The lipoxygenase (LOX) family of enzymes has well established roles in inflammation (5-LOX and the leukotrienes), and yet-to-be fully defined roles in cell differentiation and proliferation. The recent finding of a human genetic defect in two LOX enzymes associated with an inherited form of ichthyosis presents an opportunity to connect the functioning of these enzymes with a role in epidermal differentiation. The genetics identifies both 12R-LOX and eLOX3 (epidermal lipoxygenase-3) as defective in the families studied, and by implication, as playing a critical and important role in all normal individuals. We recently found a plausible biochemical explanation for the genetics: the two lipoxygenases, 12R-LOX and eLOX3 act in tandem to convert arachidonic acid to a specific epoxyalcohol metabolite. Here we propose to investigate the role of this LOX pathway, pursuing the overall hypothesis that it has a vital function in keratinocyte differentiation, by characterizing substrates, intermediates, and products of the intertwined LOX activities, and the ability of these metabolites to activate or modulate the differentiation process in keratinocytes.
The Specific Aims are: To characterize the enzymology and pathways of metabolism involving 12R-LOX and eLOX3; To determine the functional relationships between 12R-LOX and eLOX3 by analyses of their expression, activities and localization in cells and tissues; To determine the biological activities of the 12R-LOX/eLOX3-derived products The failure of keratinocytes to correctly differentiate is a hallmark of severe skin diseases like psoriasis or ichthyosis. The results of this study will help characterize a model for LOX enzyme activity in controlling cell differentiation in a well-defined human context of disease, as well as uncovering the activities of a new class of agents, epoxyalcohols and their derivatives, with the potential for future therapeutic interventions.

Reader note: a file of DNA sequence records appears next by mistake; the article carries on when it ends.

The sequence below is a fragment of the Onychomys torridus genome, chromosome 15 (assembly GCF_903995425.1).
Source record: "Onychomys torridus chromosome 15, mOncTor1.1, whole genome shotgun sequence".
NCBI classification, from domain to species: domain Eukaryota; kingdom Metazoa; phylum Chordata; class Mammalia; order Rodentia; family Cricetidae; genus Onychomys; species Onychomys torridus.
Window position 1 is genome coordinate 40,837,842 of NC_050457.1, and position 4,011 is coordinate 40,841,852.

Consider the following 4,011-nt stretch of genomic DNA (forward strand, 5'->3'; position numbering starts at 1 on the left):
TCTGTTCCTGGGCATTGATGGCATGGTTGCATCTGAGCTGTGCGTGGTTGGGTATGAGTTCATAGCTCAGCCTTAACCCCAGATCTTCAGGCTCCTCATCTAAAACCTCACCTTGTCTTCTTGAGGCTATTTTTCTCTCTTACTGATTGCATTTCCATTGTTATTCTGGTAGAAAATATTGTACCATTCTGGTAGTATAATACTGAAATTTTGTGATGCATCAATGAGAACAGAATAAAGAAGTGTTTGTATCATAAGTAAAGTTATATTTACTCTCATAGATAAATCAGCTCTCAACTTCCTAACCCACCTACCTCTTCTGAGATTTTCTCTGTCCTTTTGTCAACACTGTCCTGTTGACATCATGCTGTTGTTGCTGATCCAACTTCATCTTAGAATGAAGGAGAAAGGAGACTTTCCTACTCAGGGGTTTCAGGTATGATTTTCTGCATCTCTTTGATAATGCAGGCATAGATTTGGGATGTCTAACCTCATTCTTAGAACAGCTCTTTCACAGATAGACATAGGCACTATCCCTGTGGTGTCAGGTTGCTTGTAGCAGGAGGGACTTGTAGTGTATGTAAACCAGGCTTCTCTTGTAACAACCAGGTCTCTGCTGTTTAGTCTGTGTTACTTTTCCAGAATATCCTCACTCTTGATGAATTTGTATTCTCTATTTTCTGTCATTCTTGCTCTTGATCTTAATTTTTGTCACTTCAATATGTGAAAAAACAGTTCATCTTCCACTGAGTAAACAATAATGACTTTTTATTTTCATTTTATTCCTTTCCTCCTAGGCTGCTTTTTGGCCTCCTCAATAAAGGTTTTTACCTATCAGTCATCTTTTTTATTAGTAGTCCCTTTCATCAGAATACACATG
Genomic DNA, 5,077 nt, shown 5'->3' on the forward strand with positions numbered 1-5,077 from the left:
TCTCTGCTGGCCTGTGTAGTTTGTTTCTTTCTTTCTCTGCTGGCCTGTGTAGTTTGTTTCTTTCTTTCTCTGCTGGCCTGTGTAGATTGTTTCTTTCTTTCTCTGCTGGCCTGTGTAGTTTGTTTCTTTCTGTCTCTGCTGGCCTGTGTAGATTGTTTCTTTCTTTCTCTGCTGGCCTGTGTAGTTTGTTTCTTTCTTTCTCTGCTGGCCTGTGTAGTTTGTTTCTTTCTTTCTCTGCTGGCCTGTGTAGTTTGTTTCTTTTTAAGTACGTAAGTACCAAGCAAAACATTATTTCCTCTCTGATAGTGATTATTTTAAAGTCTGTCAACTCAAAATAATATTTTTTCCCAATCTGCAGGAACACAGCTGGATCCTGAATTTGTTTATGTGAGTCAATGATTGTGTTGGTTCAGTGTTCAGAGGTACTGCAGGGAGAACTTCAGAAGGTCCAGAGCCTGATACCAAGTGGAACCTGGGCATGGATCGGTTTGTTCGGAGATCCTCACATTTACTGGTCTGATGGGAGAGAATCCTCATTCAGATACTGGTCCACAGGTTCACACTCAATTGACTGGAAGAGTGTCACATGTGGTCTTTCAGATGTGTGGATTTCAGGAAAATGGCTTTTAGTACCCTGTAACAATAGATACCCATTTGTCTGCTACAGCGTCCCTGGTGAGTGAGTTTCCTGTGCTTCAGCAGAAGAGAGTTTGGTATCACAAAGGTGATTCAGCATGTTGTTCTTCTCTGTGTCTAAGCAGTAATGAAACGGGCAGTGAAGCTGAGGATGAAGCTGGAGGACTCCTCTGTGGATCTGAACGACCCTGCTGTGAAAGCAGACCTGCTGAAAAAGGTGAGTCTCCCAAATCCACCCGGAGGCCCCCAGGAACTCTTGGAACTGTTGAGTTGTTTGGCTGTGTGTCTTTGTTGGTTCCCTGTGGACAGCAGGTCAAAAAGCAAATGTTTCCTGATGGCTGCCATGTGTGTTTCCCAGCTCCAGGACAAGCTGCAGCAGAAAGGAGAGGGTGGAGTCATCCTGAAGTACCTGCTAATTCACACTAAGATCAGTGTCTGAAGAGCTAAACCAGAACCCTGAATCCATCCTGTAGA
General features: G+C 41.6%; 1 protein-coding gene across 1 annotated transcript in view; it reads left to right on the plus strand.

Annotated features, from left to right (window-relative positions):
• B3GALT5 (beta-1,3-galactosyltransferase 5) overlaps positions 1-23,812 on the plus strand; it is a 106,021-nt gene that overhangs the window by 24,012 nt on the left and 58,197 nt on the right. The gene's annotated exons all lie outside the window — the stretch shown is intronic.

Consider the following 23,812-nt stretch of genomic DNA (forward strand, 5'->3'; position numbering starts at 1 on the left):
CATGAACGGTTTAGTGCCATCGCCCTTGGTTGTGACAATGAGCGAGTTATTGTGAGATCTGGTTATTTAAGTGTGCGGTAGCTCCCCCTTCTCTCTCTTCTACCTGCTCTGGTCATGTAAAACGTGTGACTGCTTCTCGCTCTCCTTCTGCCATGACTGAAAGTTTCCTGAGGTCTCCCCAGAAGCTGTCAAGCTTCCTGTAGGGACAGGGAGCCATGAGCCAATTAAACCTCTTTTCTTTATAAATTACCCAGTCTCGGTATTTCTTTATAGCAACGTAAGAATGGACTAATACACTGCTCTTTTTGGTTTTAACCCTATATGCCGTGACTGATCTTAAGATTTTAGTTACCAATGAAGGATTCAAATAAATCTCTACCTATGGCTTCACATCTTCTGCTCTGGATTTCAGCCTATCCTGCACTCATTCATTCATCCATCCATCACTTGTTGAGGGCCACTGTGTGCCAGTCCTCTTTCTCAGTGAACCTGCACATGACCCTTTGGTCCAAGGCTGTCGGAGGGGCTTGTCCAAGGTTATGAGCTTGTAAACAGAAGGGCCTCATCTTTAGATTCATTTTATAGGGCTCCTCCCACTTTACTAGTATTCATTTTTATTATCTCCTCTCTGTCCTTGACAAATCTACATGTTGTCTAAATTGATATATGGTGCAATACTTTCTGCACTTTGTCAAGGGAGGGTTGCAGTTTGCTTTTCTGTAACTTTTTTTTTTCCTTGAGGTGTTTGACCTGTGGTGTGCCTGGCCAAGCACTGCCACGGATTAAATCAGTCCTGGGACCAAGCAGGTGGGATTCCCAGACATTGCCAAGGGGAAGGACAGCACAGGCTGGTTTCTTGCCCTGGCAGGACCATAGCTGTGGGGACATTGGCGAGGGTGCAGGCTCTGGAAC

National Institute of Health (NIH)
National Institute of Arthritis and Musculoskeletal and Skin Diseases (NIAMS)
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Arthritis, Connective Tissue and Skin Study Section (ACTS)
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Baker, Carl
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Vanderbilt University Medical Center
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